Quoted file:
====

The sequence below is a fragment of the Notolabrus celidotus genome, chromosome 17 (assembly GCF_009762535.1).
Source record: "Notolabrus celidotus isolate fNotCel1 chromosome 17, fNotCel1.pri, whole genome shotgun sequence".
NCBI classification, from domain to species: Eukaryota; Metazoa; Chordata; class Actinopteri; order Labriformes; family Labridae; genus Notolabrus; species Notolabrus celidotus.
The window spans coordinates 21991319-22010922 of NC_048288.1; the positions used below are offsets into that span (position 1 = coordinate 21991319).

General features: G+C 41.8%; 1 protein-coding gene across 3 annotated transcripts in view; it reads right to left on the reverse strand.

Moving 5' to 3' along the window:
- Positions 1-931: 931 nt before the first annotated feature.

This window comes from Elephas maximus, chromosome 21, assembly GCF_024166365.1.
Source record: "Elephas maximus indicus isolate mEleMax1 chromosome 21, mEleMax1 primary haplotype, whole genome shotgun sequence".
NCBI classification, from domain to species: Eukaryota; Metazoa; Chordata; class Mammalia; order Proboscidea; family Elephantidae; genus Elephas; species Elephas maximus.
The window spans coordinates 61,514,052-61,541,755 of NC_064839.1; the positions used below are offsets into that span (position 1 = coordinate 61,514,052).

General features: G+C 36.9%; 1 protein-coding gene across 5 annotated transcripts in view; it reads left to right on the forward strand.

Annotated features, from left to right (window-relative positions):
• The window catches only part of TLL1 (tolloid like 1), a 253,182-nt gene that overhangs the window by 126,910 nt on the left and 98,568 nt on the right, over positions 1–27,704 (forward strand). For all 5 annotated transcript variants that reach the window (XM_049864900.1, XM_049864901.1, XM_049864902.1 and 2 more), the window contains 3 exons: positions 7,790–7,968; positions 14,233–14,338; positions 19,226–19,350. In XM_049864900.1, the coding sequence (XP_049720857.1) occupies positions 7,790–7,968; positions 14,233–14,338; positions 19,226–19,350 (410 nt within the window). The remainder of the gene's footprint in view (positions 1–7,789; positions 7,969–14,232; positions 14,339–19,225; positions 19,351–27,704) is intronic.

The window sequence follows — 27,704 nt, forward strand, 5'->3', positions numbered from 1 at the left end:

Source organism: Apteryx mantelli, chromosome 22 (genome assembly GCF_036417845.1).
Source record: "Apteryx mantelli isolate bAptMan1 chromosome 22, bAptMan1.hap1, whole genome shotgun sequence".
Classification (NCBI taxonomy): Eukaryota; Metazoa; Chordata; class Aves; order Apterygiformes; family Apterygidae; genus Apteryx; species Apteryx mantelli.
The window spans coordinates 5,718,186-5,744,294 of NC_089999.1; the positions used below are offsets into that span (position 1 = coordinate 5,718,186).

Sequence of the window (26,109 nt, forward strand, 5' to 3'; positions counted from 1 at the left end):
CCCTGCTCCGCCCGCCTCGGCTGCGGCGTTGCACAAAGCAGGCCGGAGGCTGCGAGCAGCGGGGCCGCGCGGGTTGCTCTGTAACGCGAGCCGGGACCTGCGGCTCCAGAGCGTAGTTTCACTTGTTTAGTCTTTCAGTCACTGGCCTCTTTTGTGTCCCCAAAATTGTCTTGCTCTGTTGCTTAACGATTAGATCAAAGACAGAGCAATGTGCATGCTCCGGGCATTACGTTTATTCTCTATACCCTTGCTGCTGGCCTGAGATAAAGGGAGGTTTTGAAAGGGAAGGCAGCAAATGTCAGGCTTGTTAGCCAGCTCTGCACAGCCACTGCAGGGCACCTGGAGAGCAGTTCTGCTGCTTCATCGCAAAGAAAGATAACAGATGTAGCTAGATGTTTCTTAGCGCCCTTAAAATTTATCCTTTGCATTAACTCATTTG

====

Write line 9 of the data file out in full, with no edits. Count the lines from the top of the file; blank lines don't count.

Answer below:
Source record: "Elephas maximus indicus isolate mEleMax1 chromosome 21, mEleMax1 primary haplotype, whole genome shotgun sequence".